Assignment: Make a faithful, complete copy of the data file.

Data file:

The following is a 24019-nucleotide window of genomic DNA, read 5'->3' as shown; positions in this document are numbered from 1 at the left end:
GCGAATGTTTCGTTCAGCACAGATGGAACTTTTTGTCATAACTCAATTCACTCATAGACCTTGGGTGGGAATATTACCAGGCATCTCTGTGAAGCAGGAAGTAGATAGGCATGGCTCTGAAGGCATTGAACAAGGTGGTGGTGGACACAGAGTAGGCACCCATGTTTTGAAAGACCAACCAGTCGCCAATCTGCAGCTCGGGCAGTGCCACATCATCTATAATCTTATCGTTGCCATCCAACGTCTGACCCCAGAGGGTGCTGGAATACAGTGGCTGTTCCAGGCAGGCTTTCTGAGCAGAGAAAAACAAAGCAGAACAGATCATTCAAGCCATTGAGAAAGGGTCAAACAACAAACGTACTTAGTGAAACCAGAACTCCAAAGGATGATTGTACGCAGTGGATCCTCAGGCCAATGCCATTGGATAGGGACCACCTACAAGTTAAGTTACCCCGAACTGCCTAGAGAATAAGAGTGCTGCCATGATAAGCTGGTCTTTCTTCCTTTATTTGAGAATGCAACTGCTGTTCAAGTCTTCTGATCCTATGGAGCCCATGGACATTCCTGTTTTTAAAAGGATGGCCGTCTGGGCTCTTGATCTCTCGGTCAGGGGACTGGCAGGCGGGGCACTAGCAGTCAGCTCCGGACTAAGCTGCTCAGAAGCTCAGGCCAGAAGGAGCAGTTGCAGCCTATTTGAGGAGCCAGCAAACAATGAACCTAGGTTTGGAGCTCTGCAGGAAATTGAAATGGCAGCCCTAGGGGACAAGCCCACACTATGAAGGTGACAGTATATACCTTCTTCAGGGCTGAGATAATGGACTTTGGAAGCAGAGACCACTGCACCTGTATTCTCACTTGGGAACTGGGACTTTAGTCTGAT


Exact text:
The following is a 24019-nucleotide window of genomic DNA, read 5'->3' as shown; positions in this document are numbered from 1 at the left end:
GCGAATGTTTCGTTCAGCACAGATGGAACTTTTTGTCATAACTCAATTCACTCATAGACCTTGGGTGGGAATATTACCAGGCATCTCTGTGAAGCAGGAAGTAGATAGGCATGGCTCTGAAGGCATTGAACAAGGTGGTGGTGGACACAGAGTAGGCACCCATGTTTTGAAAGACCAACCAGTCGCCAATCTGCAGCTCGGGCAGTGCCACATCATCTATAATCTTATCGTTGCCATCCAACGTCTGACCCCAGAGGGTGCTGGAATACAGTGGCTGTTCCAGGCAGGCTTTCTGAGCAGAGAAAAACAAAGCAGAACAGATCATTCAAGCCATTGAGAAAGGGTCAAACAACAAACGTACTTAGTGAAACCAGAACTCCAAAGGATGATTGTACGCAGTGGATCCTCAGGCCAATGCCATTGGATAGGGACCACCTACAAGTTAAGTTACCCCGAACTGCCTAGAGAATAAGAGTGCTGCCATGATAAGCTGGTCTTTCTTCCTTTATTTGAGAATGCAACTGCTGTTCAAGTCTTCTGATCCTATGGAGCCCATGGACATTCCTGTTTTTAAAAGGATGGCCGTCTGGGCTCTTGATCTCTCGGTCAGGGGACTGGCAGGCGGGGCACTAGCAGTCAGCTCCGGACTAAGCTGCTCAGAAGCTCAGGCCAGAAGGAGCAGTTGCAGCCTATTTGAGGAGCCAGCAAACAATGAACCTAGGTTTGGAGCTCTGCAGGAAATTGAAATGGCAGCCCTAGGGGACAAGCCCACACTATGAAGGTGACAGTATATACCTTCTTCAGGGCTGAGATAATGGACTTTGGAAGCAGAGACCACTGCACCTGTATTCTCACTTGGGAACTGGGACTTTAGTCTGAT